IN A rising property market, the question for astute investors is often, where best to invest?
Graziers looking to expand are increasingly looking at south-west Queensland as a value-for-money proposition.
This week’s report looks at what’s happening in the area through the eyes of a valuer and some local agents.
Darryl Langton from Landmark Harcourts Roma said the late winter and early spring rain had allowed some graziers in southwestern Queensland to offer their cattle properties for sale.
“There are some new listings, while others have been re-listed after being removed from the market due to drought. A number of corporate and institutional firms are active in the market, but there also traditional industry participants, such as family-scale enterprises, seeking expansion.”
Mr Langton believes the western downs district property market is in an upward cycle.
“Transactions are increasing and the dollar per hectare rates are rising, driven by improved commodity prices for cattle, sheep and goats. While those agricultural commodities have a positive outlook, property values should continue to trend up.”
Mr Langton believes there is renewed interest in the general south-western Queensland area.
“The general consensus is the region has been through a tough period as far as the dry goes. Everyone is very positive about the season and everyone wants to add some breeder country to their property portfolios.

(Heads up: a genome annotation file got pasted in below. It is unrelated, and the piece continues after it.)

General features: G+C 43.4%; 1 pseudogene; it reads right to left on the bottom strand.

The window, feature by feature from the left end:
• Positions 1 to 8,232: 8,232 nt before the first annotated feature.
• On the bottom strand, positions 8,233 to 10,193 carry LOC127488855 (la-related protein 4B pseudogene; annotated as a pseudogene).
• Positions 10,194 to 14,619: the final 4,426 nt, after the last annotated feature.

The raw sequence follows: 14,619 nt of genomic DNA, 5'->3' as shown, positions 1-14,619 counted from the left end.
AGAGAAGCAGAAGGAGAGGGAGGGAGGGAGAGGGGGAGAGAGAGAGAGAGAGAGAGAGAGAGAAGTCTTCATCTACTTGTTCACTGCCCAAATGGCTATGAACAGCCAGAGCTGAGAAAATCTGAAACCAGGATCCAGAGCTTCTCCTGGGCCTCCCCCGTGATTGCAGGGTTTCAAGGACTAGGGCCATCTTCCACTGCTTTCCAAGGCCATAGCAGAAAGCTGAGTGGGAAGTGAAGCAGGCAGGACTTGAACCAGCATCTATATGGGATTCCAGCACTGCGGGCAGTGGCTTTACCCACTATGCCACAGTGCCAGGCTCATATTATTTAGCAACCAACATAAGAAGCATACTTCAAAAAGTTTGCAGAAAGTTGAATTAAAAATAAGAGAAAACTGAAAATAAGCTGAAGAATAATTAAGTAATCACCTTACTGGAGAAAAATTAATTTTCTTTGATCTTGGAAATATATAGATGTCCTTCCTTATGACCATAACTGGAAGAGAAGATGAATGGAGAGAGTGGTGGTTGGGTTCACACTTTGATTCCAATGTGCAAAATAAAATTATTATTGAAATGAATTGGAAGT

“South-western Queensland allows a buyer to do that at very good beast-area values. It offers economic, affordable breeding country, as well as scale,” he said.
Ruralco Cunnamulla’s Nick Dunsdon said while the southern Warrego area had a good start to spring, earlier renewed interest in the cattle property market had recently waned.
“There are two reasons. Winter rain was helpful, but the country could do with a really big summer. Secondly, stock prices are high. Many places are either destocked or aren’t carrying full capacity, so it is difficult for graziers to stock a property when cattle are selling for top dollar.”
Mr Dunsdon said not many property listings were coming to the table.
“If the season goes with us this summer, we think there will certainly be an increase in listings and enquiry. There’s nothing surer. The fact that most places are presenting much better is making a big difference.”
He said there had been better inquiry since the recent rain.
“Mulga is traditionally safe breeding country and still represents good value for money compared to a lot of other areas. Rates are between $2000 and $3000 per beast area, compared to north and east of Cunnamulla where rates are higher.”
Tony Lilburne, Ruralco Property GDL Quilpie branch manager, said there was increased enquiry in his far-western area of the state from NSW.
“Graziers want to expand and this area is offering cheaper country. It is good honest country. It is value for money, especially the Mulga country. Interestingly, most are looking for sheep properties. Up until now, everyone wanted cattle properties. Strong wool and sheep prices are kicking the property market along.”
Mr Lilburne hasn’t sold many cattle places to date, however.
“It’s tightly-held country. I don’t think there will be too many cattle property listings. There will be the odd person thinking about retiring, but there is not going to be a burst of listings in Quilpie, Windorah or Jundah.”
Concern about keeping up with the Joneses